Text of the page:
J. P. Cuenca’s writing, for all these reasons, is transnational in nature, illuminating both the cultural otherness and epistemological otherness derived from his experiences as a global traveler and citizen. There is much to connect Cuenca’s translators and readers in the shared experience of his narratives. While the voice is highly original and the product of a bright young Brazilian intellectual who is as at home in Berlin as in São Paulo, there are also deeply embedded cultural experiences that come through in the language and the telling of the tale. His cadences recall the lyrical voices of Brazilian music. In his rendering of dialogue, penchant for the taboo, and syntax, we hear the voices of postmodernist Brazilian and American writers. The translation challenges are mitigated by Cuenca’s direct, straightforward language, which doesn’t require the ephemeral slang of current pop culture. It is Cuenca’s transnationality that makes the task of the translator significant and encourages carrying his text across to English-speaking readers in ways that invite us to rethink globalism in more humanistic terms.


Elizabeth Lowe: Since identity theft is such a concern in the United States but rarely goes to the extent of the victim's death being faked, how did you decide to draw on your experience for I Found Out I Was Dead? What was the process of selection in choosing which details to include and which to invent—where does fiction reflect the facts, and where does it deviate from them?

João Paulo Cuenca: This book only exists because my case of identity theft occurred in the Lapa neighborhood, a place that is the heart of the crisis of Rio de Janeiro’s urban identity. Fundamental to Brazilian culture, it is the birthplace of samba and it is where the most bohemian corners of the country have always been under attack. There is always someone trying to transform Lapa into something else. The place where I was thought to be dead was an abandoned building that had squatters on the first floor. The man who used my name was a black man, a fugitive from the police, who lived there. The novel is the story of these two crossed lives. The main tragedy of Brazil is that people like this man and me only meet in police reports. As for the rest, everything in the book is real. I am creating drama in real time, out of a fictional strategy, and improvising with nonactors to later write a text about the experience. And if I do this, the result will be more or less fiction. The truth is, it doesn’t matter.


Elizabeth Lowe: You recently produced a film based on I Found Out I Was Dead. Many young authors are working in cinema and new media to expand and promote their work. Please share your ideas on the connection between literature and performance.

João Paulo Cuenca: The project of an autobiographical film and book, accompanied by a series of public performances where I acted in character, came from the decision to use extraliterary practices that impose themselves on the life of a modern writer—such as lectures, interviews, participation in festivals, etc.—on behalf of a fictional project. Now that interest in the process of literary creation often seems greater than interest in the book itself, I decided to incorporate activities related to the social role of the writer into the work itself—a work in progress, where discourse is a performance gesture that adds new layers. It’s a game charged with hybridity and combinations of media. I think of Artaud’s “real” theater, in which the literary work never disconnects from real life, where life is transformed into a spectacle and art seems crossed by life. It’s like a kind of “ready-made life,” which brings to mind the inaugural gesture of Duchamp.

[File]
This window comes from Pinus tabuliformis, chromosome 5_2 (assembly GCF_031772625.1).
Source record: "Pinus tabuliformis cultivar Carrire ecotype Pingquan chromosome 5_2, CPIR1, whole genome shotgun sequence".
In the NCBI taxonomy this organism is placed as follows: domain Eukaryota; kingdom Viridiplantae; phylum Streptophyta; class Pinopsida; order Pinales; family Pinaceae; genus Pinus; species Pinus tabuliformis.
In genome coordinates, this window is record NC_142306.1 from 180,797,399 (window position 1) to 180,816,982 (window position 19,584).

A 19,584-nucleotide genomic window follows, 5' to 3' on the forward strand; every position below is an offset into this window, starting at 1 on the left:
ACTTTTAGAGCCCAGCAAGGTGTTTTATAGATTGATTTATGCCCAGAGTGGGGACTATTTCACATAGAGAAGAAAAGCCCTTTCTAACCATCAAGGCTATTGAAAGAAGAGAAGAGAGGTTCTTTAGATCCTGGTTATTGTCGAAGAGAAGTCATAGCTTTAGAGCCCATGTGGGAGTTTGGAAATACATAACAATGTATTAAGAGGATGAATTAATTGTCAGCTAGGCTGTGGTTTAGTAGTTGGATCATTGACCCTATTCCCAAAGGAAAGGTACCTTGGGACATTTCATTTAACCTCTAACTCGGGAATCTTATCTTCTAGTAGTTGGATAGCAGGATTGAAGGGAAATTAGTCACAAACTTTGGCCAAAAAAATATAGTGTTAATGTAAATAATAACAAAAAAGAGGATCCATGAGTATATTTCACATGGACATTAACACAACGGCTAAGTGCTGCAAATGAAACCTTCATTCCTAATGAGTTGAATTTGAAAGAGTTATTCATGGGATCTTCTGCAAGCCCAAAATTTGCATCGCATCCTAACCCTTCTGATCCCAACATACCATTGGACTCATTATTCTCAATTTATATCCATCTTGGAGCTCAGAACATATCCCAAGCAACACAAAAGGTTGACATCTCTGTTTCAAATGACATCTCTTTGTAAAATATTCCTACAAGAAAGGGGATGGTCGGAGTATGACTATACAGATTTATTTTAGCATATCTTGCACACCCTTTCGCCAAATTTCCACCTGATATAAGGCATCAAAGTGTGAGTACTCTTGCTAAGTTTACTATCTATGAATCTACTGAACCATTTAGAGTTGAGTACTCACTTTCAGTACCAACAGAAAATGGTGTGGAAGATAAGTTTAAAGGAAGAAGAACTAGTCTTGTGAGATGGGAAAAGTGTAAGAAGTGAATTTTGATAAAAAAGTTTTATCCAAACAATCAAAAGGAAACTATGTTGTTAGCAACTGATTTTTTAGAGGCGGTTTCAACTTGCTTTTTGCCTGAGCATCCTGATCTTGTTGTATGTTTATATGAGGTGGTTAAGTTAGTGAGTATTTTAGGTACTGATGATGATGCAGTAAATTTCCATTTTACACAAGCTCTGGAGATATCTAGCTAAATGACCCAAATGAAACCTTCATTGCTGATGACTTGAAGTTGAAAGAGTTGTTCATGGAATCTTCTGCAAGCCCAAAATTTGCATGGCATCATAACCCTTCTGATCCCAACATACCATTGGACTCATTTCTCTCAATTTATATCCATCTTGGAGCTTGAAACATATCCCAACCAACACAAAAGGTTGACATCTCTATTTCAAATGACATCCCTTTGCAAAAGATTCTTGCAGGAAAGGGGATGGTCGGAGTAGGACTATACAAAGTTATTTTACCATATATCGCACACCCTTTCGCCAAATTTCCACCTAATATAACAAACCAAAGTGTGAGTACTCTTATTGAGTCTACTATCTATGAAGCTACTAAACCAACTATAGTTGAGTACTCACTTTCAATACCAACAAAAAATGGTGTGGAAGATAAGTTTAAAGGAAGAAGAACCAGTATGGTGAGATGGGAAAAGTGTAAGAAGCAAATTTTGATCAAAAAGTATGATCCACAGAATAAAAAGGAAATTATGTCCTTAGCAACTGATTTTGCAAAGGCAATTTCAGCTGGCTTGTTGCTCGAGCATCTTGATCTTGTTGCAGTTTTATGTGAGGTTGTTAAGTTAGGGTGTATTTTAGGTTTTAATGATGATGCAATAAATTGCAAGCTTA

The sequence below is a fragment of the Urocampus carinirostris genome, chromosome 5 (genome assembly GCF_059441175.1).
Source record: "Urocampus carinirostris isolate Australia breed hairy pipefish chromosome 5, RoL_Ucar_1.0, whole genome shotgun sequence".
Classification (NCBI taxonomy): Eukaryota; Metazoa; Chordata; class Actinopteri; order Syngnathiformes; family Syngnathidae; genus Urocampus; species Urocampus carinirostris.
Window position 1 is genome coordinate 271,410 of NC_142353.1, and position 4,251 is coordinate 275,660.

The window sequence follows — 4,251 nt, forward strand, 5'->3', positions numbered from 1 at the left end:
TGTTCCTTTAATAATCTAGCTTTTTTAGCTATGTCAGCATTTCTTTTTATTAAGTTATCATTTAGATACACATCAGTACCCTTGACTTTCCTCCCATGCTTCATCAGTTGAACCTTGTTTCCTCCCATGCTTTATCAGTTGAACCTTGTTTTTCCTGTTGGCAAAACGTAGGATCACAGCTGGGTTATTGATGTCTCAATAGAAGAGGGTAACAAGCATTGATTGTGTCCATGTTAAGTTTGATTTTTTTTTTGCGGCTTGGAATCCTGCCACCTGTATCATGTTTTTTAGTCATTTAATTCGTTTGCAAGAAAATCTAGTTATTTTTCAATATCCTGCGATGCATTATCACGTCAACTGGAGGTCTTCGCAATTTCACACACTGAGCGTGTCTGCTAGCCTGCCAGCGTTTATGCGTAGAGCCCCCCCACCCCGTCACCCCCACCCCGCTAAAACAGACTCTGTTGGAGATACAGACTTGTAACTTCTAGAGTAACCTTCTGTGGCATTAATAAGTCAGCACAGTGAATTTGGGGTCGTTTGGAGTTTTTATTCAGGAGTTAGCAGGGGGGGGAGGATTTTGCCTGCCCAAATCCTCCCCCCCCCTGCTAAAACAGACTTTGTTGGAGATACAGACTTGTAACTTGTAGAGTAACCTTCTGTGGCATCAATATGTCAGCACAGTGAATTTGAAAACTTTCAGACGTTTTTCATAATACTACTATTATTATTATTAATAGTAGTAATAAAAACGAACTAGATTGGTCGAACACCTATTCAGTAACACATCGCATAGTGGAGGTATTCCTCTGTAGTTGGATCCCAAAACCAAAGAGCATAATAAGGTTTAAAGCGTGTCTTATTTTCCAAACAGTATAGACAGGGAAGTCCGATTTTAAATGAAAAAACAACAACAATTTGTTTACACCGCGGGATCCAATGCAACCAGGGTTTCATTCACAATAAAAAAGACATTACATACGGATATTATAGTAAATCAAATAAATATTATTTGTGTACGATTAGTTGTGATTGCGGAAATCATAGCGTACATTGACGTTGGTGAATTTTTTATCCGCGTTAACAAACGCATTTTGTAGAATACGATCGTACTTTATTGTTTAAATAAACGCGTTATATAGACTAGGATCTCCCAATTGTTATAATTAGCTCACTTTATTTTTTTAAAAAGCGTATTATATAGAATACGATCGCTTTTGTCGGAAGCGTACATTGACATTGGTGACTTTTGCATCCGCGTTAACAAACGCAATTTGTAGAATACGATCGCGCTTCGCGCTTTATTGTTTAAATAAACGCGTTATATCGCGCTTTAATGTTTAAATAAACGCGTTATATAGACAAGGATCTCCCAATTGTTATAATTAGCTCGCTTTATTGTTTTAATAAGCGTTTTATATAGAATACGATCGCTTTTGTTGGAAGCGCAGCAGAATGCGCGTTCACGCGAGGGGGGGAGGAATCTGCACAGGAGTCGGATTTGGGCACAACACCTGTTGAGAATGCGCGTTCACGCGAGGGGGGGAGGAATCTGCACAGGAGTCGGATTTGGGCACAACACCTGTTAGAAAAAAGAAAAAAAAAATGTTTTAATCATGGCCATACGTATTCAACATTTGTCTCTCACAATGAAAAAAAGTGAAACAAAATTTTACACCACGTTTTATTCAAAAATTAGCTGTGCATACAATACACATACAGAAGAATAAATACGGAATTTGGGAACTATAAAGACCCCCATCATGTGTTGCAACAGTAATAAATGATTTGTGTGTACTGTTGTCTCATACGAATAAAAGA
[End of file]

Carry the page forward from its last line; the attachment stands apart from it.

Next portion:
Elizabeth Lowe: In the novel, your character ruminates about his compulsion to spend time outside of Brazil. You travel a lot. How has this influenced your perspective on your work in the context of what is happening in Brazil today?

João Paulo Cuenca: I think the experience of spending a lot of time outside of Brazil offered me innumerable opportunities to erase myself and disappear, which I unfortunately did not take enough advantage of. I am still here. Nevertheless, what remains is a perspective that is a little disconnected, in time and space, from the reality of my country. This is present in my books, but especially in I Found Out I Was Dead, which narrates the life of a character and his city from an alienated point of view. Sometimes the book functions as a kind of instruction manual for Rio de Janeiro, as if it were explaining the society to someone from another planet.


Elizabeth Lowe: Social media is an increasingly important vehicle for the discussion of art, literature, and politics on a global scale. What impact do you feel your use of Twitter and other social media—this instant form of communication—has had on you and other Brazilian writers and artists?

João Paulo Cuenca: During the gestation period of I Found Out I Was Dead, 2012–16, certainly my social media feeds, including Instagram, can be read as a paratext for the work. There are many correlations between facts, places, historical data, texts, photographs, aphorisms, travels, news, and the content of the book. Since these were years of political crisis, which are also present in the novel, these means of communication were liberally used to state my positions. Though I have been speaking out in the press against fascists and police violence in Brazil since 2004, I feel many writers of my generation were not very politically outspoken before 2013—it has happened slowly.


João Paulo Cuenca was born in Rio de Janeiro, Brazil, in 1978. He writes for several major Brazilian newspapers and magazines and has been a columnist for O Globo for many years. He is the author of the novels Corpo presente (Body Present, 2003), O dia Mastroianni (Mastroianni Day, 2007), O único final feliz para a história de amor é um acidente (The Only Happy Ending for a Love Story is an Accident, 2010), and Descobri que estava morto (I Found Out I Was Dead, 2016). He was selected by the Hay Festival and the Bogota39 jury as one of Latin America's leading writers under the age of thirty-nine and was selected by Granta for “The Best of Young Brazilian Novelists” (2012).


Carlyon, Mark. Interview with João Paulo Cuenca.
Review: Literature and Arts of the Americas. Issue 83, Vol. 44, No. 2, 2011, pp. 270-274.
Cuenca, J. P. Website.
Cuenca, J. P.
Descobri que estava morto. São Paulo: Tusquets, 2016.
Cuenca, J. P.
The Only Happy Ending for a Love Story is an Accident. Translated by Elizabeth Lowe. Tagus Press: UMass Dartmouth, 2013.
Melo Carvalho, Lucas Bandeira de. “O Autor como Fetiche: A Autoficção em J. P. Cuenca.” Z Cultural. 


Read Elizabeth Lowe’s translation of an excerpt from João Paulo Cuenca’s I Found Out I Was Dead

Published Dec 12, 2019   Copyright 2019 Elizabeth Lowe